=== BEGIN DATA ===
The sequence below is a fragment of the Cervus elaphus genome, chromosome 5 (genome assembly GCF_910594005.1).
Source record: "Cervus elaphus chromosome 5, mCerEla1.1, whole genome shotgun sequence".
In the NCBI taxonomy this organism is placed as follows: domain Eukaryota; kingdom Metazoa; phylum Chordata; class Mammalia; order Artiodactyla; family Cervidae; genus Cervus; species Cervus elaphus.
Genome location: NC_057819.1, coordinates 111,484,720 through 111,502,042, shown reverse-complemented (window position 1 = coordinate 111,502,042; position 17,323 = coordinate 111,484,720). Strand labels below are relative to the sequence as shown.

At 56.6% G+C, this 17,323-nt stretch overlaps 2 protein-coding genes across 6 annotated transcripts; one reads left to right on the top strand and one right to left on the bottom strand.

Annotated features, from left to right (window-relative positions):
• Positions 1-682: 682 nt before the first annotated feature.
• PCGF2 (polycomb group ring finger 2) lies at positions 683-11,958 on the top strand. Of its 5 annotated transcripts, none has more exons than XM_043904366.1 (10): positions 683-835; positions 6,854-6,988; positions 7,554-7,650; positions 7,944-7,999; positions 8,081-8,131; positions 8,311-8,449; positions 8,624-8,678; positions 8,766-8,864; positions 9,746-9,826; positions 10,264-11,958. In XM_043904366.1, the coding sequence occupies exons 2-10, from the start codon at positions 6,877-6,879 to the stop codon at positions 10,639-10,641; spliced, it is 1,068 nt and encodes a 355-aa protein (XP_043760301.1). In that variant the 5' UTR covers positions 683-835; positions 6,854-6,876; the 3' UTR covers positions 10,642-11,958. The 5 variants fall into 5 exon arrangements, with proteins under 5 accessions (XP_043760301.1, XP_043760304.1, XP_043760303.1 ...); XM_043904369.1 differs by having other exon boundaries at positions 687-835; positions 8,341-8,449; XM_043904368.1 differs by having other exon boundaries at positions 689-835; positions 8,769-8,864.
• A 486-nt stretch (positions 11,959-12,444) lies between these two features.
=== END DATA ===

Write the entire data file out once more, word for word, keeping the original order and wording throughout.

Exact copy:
The sequence below is a fragment of the Cervus elaphus genome, chromosome 5 (genome assembly GCF_910594005.1).
Source record: "Cervus elaphus chromosome 5, mCerEla1.1, whole genome shotgun sequence".
In the NCBI taxonomy this organism is placed as follows: domain Eukaryota; kingdom Metazoa; phylum Chordata; class Mammalia; order Artiodactyla; family Cervidae; genus Cervus; species Cervus elaphus.
Genome location: NC_057819.1, coordinates 111,484,720 through 111,502,042, shown reverse-complemented (window position 1 = coordinate 111,502,042; position 17,323 = coordinate 111,484,720). Strand labels below are relative to the sequence as shown.

At 56.6% G+C, this 17,323-nt stretch overlaps 2 protein-coding genes across 6 annotated transcripts; one reads left to right on the top strand and one right to left on the bottom strand.

Annotated features, from left to right (window-relative positions):
• Positions 1-682: 682 nt before the first annotated feature.
• PCGF2 (polycomb group ring finger 2) lies at positions 683-11,958 on the top strand. Of its 5 annotated transcripts, none has more exons than XM_043904366.1 (10): positions 683-835; positions 6,854-6,988; positions 7,554-7,650; positions 7,944-7,999; positions 8,081-8,131; positions 8,311-8,449; positions 8,624-8,678; positions 8,766-8,864; positions 9,746-9,826; positions 10,264-11,958. In XM_043904366.1, the coding sequence occupies exons 2-10, from the start codon at positions 6,877-6,879 to the stop codon at positions 10,639-10,641; spliced, it is 1,068 nt and encodes a 355-aa protein (XP_043760301.1). In that variant the 5' UTR covers positions 683-835; positions 6,854-6,876; the 3' UTR covers positions 10,642-11,958. The 5 variants fall into 5 exon arrangements, with proteins under 5 accessions (XP_043760301.1, XP_043760304.1, XP_043760303.1 ...); XM_043904369.1 differs by having other exon boundaries at positions 687-835; positions 8,341-8,449; XM_043904368.1 differs by having other exon boundaries at positions 689-835; positions 8,769-8,864.
• A 486-nt stretch (positions 11,959-12,444) lies between these two features.